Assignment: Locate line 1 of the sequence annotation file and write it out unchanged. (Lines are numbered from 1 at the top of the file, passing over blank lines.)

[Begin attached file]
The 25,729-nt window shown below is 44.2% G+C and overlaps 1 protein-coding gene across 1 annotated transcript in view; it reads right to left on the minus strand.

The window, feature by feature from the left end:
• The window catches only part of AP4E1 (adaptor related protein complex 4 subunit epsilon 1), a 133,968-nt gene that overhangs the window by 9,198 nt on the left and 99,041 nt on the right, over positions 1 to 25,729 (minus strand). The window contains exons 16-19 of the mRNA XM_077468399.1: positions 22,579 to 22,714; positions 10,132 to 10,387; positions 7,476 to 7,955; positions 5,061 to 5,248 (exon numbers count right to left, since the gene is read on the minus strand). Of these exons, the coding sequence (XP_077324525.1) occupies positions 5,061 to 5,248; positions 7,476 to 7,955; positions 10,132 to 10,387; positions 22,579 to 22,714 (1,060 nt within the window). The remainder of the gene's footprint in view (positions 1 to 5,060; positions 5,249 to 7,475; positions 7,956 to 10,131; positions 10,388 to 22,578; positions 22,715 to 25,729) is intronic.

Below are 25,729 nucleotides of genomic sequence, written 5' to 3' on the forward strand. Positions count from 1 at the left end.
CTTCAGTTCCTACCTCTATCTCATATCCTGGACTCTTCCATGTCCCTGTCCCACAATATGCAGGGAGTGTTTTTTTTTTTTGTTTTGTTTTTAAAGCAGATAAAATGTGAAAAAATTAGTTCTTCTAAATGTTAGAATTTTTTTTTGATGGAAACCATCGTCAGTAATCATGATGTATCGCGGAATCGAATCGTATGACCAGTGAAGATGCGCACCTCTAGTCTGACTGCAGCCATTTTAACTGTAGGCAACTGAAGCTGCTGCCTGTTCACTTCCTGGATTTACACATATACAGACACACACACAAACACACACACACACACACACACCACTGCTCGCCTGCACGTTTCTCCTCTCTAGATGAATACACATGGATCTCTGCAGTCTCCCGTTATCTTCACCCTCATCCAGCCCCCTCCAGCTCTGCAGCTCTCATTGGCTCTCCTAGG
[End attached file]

The 25,729-nt window shown below is 44.2% G+C and overlaps 1 protein-coding gene across 1 annotated transcript in view; it reads right to left on the minus strand.